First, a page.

It’s a record-setting press honeymoon.
President-elect Barack Obama has received the most positive campaign news coverage on the main network news shows in the 20-year history of such studies by the Center for Media and Public Affairs (CMPA).
Mr. Obama received 68 percent positive evaluations from the four major networks, according to the study released Friday.
“Obama’s positive press is the strongest showing CMPA has ever recorded for a presidential candidate since we began monitoring election news in 1988,” said Robert Lichter, director of the nonpartisan research group affiliated with George Mason University.
By contrast, his Republican rival almost set the record for hostile press coverage.
Just 33 percent of the stories on Sen. John McCain were positive in nature — “the worst showing” since former President George H.W. Bush received only 29 percent positive press in 1988, Mr. Lichter said.
The study analyzed 1,197 election stories from Aug. 23 to Nov. 4 on “ABC World News Tonight,” “NBC Nightly News,” “CBS Evening News” and the first half-hour of “Fox Special Report.”
The findings counter previous CMPA research trends somewhat. On average in the last 20 years, Democratic presidential hopefuls received coverage that was fairly balanced: about half positive and half negative. However, over the same period, Republicans received 34 percent positive and 66 percent negative press.
Mr. Obama also trumped coverage garnered by former presidential hopeful Sen. John Kerry. The Massachusetts Democrat received 59 percent favorable press in a similar study conducted during the 2004 election.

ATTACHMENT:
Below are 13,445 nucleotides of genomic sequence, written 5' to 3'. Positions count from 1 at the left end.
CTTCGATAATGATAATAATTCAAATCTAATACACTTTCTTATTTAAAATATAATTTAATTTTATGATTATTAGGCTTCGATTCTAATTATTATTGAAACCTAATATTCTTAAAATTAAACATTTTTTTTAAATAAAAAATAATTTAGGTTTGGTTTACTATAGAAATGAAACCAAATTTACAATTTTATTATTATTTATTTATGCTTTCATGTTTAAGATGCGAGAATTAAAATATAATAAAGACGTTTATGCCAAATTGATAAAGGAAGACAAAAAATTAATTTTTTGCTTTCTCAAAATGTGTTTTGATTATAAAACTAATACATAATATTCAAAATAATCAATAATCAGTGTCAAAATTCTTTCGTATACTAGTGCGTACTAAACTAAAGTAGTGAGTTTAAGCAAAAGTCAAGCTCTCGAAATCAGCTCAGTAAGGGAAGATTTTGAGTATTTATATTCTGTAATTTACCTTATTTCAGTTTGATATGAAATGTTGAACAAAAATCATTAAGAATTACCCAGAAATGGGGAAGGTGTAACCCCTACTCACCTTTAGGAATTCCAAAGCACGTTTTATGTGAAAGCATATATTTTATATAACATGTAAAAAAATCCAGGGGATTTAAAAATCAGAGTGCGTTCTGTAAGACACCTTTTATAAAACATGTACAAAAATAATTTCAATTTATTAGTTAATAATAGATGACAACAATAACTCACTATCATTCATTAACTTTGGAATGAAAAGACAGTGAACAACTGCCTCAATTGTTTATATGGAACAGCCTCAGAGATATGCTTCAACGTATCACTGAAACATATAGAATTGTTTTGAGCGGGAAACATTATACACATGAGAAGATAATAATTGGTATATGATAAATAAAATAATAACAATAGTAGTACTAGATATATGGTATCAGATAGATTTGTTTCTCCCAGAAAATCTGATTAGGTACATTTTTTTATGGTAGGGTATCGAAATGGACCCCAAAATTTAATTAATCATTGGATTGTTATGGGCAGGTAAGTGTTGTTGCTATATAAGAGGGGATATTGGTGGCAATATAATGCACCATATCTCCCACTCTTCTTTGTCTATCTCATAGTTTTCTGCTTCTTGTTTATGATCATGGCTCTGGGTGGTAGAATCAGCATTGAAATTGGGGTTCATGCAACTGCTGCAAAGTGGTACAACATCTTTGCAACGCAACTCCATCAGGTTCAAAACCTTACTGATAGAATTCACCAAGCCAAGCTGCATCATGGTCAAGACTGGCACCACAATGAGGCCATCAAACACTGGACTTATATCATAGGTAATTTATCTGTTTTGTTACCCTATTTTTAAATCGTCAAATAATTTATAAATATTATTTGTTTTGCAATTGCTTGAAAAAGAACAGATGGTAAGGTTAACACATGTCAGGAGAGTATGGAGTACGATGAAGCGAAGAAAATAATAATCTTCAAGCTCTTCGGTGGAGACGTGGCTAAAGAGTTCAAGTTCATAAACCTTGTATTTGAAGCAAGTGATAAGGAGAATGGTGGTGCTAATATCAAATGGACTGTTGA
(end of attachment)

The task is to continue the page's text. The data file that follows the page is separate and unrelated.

NBC was the most Obama-friendly of the four networks, with 73 percent of the coverage being favorable. Fox News was the sole network to mix it up with Mr. Obama, with only 37 percent of the stories on him positive in tone, although that was only slightly less favorable than the 41 percent favorability of the network’s McCain coverage.
Fox also took him to task for some lofty trappings.
“President-elect Barack Obama is looking very presidential these days. When he makes an announcement, he is ringed by American flags and stands behind a lectern that has a very presidential-looking placard announcing ‘The Office of the President-Elect.’ But the props are merely that. Under the Constitution, there is no such thing as the Office of the President-Elect,” a recent Fox News op-ed piece said.
Not only was criticism of Mr. Obama not typical at the other networks, but some journalists seemed to wax rhapsodic about Mr. Obama — framing his campaign in dramatic terms.
In recent days, NBC’s Andrea Mitchell called him a “rock star,” while ABC’s Terry Moran noted, “You can see it in the crowds. The thrill, the hope — how they surge toward him.” CBS’ Tracy Smith described Mr. Obama’s “stoic elegance,” adding, “even some political commentators who’ve seen it all can’t help but gush.”
It was all too much for the Media Research Center, a Virginia-based conservative watchdog group that has assembled a roster of “Obama’s Media Groupies.”
Other research has revealed an Obama-centric press.
A Pew Research Center survey released in late October found, for example, that 70 percent of voters agreed that journalists “wanted” Mr. Obama to win the White House; the figure was 62 percent even among Democratic respondents.
A Harvard University analysis in early November revealed that 77 percent of Americans say the press is politically biased; of that group, 5 percent said it skewed conservative. Even The Washington Post’s ombudsman, Deborah Howell, offered evidence of an “Obama tilt” in her own newspaper in a recent op-ed piece.